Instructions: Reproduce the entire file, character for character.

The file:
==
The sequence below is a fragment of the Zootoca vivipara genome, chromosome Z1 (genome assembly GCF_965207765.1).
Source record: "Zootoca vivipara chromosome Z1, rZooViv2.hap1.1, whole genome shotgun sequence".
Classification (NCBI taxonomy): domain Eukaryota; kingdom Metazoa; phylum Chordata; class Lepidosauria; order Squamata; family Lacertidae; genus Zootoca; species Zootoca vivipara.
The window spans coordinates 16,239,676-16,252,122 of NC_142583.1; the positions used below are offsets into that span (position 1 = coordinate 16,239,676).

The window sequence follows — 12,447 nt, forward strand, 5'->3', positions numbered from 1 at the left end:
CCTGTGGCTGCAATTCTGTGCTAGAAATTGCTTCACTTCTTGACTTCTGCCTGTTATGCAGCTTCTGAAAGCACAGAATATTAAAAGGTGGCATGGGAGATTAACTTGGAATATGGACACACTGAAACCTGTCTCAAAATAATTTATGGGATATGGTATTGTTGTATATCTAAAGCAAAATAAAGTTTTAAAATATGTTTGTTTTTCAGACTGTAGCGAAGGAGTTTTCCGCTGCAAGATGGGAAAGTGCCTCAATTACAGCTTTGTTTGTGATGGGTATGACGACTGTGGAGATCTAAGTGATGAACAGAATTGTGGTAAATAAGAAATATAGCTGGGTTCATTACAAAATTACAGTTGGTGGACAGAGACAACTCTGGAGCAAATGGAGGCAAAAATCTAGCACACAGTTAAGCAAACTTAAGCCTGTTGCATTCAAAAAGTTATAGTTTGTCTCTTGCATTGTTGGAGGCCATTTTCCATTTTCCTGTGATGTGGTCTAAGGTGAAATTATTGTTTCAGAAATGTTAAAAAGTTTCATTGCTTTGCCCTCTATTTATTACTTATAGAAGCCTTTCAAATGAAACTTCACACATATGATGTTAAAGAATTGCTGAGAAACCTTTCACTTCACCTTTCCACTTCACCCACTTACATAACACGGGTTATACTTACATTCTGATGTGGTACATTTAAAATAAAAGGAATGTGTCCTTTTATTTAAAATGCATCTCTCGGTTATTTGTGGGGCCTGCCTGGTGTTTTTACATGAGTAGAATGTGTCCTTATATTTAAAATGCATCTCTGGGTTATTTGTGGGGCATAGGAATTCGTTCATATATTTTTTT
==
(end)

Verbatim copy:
The sequence below is a fragment of the Zootoca vivipara genome, chromosome Z1 (genome assembly GCF_965207765.1).
Source record: "Zootoca vivipara chromosome Z1, rZooViv2.hap1.1, whole genome shotgun sequence".
Classification (NCBI taxonomy): domain Eukaryota; kingdom Metazoa; phylum Chordata; class Lepidosauria; order Squamata; family Lacertidae; genus Zootoca; species Zootoca vivipara.
The window spans coordinates 16,239,676-16,252,122 of NC_142583.1; the positions used below are offsets into that span (position 1 = coordinate 16,239,676).

The window sequence follows — 12,447 nt, forward strand, 5'->3', positions numbered from 1 at the left end:
CCTGTGGCTGCAATTCTGTGCTAGAAATTGCTTCACTTCTTGACTTCTGCCTGTTATGCAGCTTCTGAAAGCACAGAATATTAAAAGGTGGCATGGGAGATTAACTTGGAATATGGACACACTGAAACCTGTCTCAAAATAATTTATGGGATATGGTATTGTTGTATATCTAAAGCAAAATAAAGTTTTAAAATATGTTTGTTTTTCAGACTGTAGCGAAGGAGTTTTCCGCTGCAAGATGGGAAAGTGCCTCAATTACAGCTTTGTTTGTGATGGGTATGACGACTGTGGAGATCTAAGTGATGAACAGAATTGTGGTAAATAAGAAATATAGCTGGGTTCATTACAAAATTACAGTTGGTGGACAGAGACAACTCTGGAGCAAATGGAGGCAAAAATCTAGCACACAGTTAAGCAAACTTAAGCCTGTTGCATTCAAAAAGTTATAGTTTGTCTCTTGCATTGTTGGAGGCCATTTTCCATTTTCCTGTGATGTGGTCTAAGGTGAAATTATTGTTTCAGAAATGTTAAAAAGTTTCATTGCTTTGCCCTCTATTTATTACTTATAGAAGCCTTTCAAATGAAACTTCACACATATGATGTTAAAGAATTGCTGAGAAACCTTTCACTTCACCTTTCCACTTCACCCACTTACATAACACGGGTTATACTTACATTCTGATGTGGTACATTTAAAATAAAAGGAATGTGTCCTTTTATTTAAAATGCATCTCTCGGTTATTTGTGGGGCCTGCCTGGTGTTTTTACATGAGTAGAATGTGTCCTTATATTTAAAATGCATCTCTGGGTTATTTGTGGGGCATAGGAATTCGTTCATATATTTTTTT